11 things to know about Archbishop Hebda

July 7, 2015

Off the Record

Coadjutor Archbishop Bernard A. Hebda of Newark, N.J., and a priest pose for a photo Nov. 5, 2013, following a Mass of welcome for Archbishop Hebda at the Cathedral Basilica of the Sacred Heart in Newark. CNS

Coadjutor Archbishop Bernard A. Hebda of Newark, N.J., and a priest pose for a photo Nov. 5, 2013, following a Mass of welcome for Archbishop Hebda at the Cathedral Basilica of the Sacred Heart in Newark. CNS

After two quick trips to the Twin Cities since his June 15 appointment, Archbishop Bernard Hebda is spending his first full week in Minnesota. He plans to say the 10 a.m. Mass at the Cathedral of St. Paul July 12 — which can be heard on Relevant Radio 1330. Here are 11 things to know about our new apostolic administrator.

  1. His last name is Polish. His paternal grandparents immigrated to the U.S. from southeast Poland. “Hebda” was also a common last name of people who lived near the medieval Norbertine Monastery of Our Lady of the Assumption in Hebdów, in southern Poland near Krakow. Hopefully his first tour of the archdiocese includes a stop at Holy Cross and lunch from Sikora’s in Nordeast.
  1. He’s an ivy leaguer. Archbishop Hebda studied political science at Harvard and law at Columbia, both ivy league schools. As an undergraduate, he was on staff of the Harvard International Review, a publication of the Harvard International Relations Council, and was an editorial board member and articles editor for the Harvard Yearbook. It was while he was attending daily Mass at Columbia that he rediscovered an interest in the priesthood he first had as a child.
  1. He’s steeped in the law. He earned a degree in civil law from Columbia and practiced in a law firm for a year before joining seminary in 1984. Six years later, he earned a licentiate in canon law from the Pontificial Gregorian University in Rome. From 1992 to 1996, he served as a judge for Diocese of Pittburgh’s tribunal, which deals with canon law matters including marriage annulments. In 1996, he returned to Rome to serve on the Pontifical Council for Legal Texts, which interprets Church law, being named in 2003 its undersecretary, or third-ranking official. He left the position in 2009 to serve as the fourth bishop of Gaylord, Michigan.
  1. He loves Cardinal Newman and the Missionaries of Charity. For his coat of arms, Archbishop Hebda chose the motto “Only Jesus,” a phrase based on the Gospel of Mark, chapter 9. According to an explanation of his coat’s heraldry, the motto was inspired by a prayer written by Cardinal John Henry Newman, whom Archbishop Hebda admires. The prayer is prayed daily by the Missionaries of Charity, as was the practice of their foundress, Blessed Teresa of Kolkata. While he was working for the Pontifical Council for Legislative Texts in Rome, Archbishop Hebda served as a confessor for the Missionaries of Charity postulants and their sisters who worked in a home for unwed mothers. The sisters made a deep impression. The archbishop chose the motto as a reminder of their “exemplary humility, obedience and fidelity” and “that the episcopal ministry of teaching, sanctifying and governing is ultimately to lead the faithful to an encounter with Christ himself.”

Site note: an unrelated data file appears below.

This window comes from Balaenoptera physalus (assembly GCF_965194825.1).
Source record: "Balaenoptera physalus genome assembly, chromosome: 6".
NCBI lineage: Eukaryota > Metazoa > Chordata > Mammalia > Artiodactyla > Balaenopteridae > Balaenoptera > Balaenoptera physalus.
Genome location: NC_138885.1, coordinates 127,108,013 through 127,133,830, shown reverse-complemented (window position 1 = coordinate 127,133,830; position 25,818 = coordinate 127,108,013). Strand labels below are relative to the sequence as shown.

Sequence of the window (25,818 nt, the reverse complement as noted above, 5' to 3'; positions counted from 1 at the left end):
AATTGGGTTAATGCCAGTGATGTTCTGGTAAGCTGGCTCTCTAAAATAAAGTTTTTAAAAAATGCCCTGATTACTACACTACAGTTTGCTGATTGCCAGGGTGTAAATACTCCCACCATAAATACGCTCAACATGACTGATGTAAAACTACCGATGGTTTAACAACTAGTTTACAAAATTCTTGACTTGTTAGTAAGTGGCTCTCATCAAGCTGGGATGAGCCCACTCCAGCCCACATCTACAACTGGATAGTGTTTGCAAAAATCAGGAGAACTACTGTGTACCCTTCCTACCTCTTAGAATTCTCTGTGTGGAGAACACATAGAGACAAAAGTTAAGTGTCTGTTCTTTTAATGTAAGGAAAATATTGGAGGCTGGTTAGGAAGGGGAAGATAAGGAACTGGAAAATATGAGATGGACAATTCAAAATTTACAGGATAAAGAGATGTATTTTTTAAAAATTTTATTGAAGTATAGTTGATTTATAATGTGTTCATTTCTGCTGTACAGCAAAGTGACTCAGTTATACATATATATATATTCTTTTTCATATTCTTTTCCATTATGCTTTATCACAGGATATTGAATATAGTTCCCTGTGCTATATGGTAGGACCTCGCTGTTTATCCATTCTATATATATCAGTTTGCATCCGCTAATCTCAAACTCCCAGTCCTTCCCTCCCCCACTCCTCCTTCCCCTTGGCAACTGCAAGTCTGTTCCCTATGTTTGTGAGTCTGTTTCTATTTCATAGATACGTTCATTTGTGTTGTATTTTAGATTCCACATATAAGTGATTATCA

1. He also loves the Capuchin Franciscans. In an interview published in the November 2013 edition of The Catholic Advocate in Newark, he attributed his priestly vocation in part to a vocations club the Capuchin Franciscans ran in his Catholic grade school. He wanted to go to their seminary after high school, but they steered him to Harvard instead.
  1. He has a devotion to Our Lady of the Rosary. Archbishop Hebda was named a bishop on Oct. 7, 2009, the feast of Our Lady of the Rosary, to whom he entrusted his ministry as a bishop.
  1. He does the electric slide. Or so says Rocco Palmo, the uncannily observant Philadelphia-based Church chronicler at his blog, “Whispers in the Loggia.”
  1. He’s one of seven sitting bishops who call Steel City home. The others are Bishop Paul Bradley of Kalamazoo, Michigan; Bishop Edward Burns of Juneau, Alaska; Cardinal Daniel DiNardo of Galveston-Houston; Cardinal Adam Maida of Detroit; Bishop Thomas Tobin of Providence, Rhode Island; and Cardinal Donald Wuerl of Washington, D.C. In seminary, Archbishop Hebda studied one year under Cardinal DiNardo, then a patristics scholar at the St. Paul Seminary in Pittsburgh.
  1. He’s done urban and rural ministry. The Diocese of Gaylord is small and rural, and Newark, well, is not. The Diocese of Gaylord covers 21 counties of Michigan’s northern lower peninsula and includes about 66,000 Catholics with 80 parishes. The Archdiocese of Newark covers four counties, more than 1.3 million Catholics, and about 220 parishes.
  1. He loved his mom’s cooking. He told The Catholic Advocate, “Nothing compares with my mom’s pierogi or potato pancakes. Now that my Mom has gone to God, there’s nothing that I would prefer to a plate of carbonara. After 18 years in Rome, I love anything Italian.”
  1. His friends call him “Bernie.”
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About Maria Wiering

Maria Wiering is editor of The Catholic Spirit.

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  • sharon

    When I taught Phy Ed at St. Dominic School years ago – I taught every child in the school to do the Electric Slide (Except the Kindergarten – they didn’t know their right foot from their left yet!) Those kids are all young adults now – I love that they have this in common with our new Archbishop!